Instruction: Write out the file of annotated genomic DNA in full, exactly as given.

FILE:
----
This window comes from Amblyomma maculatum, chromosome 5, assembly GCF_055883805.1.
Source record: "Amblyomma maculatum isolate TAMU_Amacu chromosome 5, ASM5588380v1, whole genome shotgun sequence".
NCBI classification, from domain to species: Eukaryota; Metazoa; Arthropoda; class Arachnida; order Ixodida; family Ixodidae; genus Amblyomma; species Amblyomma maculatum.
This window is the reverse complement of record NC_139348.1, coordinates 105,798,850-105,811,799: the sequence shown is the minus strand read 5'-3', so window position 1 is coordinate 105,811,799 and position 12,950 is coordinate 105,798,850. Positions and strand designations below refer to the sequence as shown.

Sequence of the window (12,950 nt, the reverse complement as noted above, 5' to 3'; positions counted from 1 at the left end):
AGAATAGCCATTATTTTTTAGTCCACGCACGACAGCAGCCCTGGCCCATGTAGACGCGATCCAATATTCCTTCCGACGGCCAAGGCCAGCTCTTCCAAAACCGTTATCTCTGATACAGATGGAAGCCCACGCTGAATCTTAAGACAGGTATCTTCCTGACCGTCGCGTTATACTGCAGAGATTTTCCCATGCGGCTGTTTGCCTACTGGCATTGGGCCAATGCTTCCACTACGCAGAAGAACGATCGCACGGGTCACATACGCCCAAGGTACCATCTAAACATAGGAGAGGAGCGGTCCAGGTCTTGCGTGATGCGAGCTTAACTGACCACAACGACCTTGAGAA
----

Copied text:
This window comes from Amblyomma maculatum, chromosome 5, assembly GCF_055883805.1.
Source record: "Amblyomma maculatum isolate TAMU_Amacu chromosome 5, ASM5588380v1, whole genome shotgun sequence".
NCBI classification, from domain to species: Eukaryota; Metazoa; Arthropoda; class Arachnida; order Ixodida; family Ixodidae; genus Amblyomma; species Amblyomma maculatum.
This window is the reverse complement of record NC_139348.1, coordinates 105,798,850-105,811,799: the sequence shown is the minus strand read 5'-3', so window position 1 is coordinate 105,811,799 and position 12,950 is coordinate 105,798,850. Positions and strand designations below refer to the sequence as shown.

Sequence of the window (12,950 nt, the reverse complement as noted above, 5' to 3'; positions counted from 1 at the left end):
AGAATAGCCATTATTTTTTAGTCCACGCACGACAGCAGCCCTGGCCCATGTAGACGCGATCCAATATTCCTTCCGACGGCCAAGGCCAGCTCTTCCAAAACCGTTATCTCTGATACAGATGGAAGCCCACGCTGAATCTTAAGACAGGTATCTTCCTGACCGTCGCGTTATACTGCAGAGATTTTCCCATGCGGCTGTTTGCCTACTGGCATTGGGCCAATGCTTCCACTACGCAGAAGAACGATCGCACGGGTCACATACGCCCAAGGTACCATCTAAACATAGGAGAGGAGCGGTCCAGGTCTTGCGTGATGCGAGCTTAACTGACCACAACGACCTTGAGAA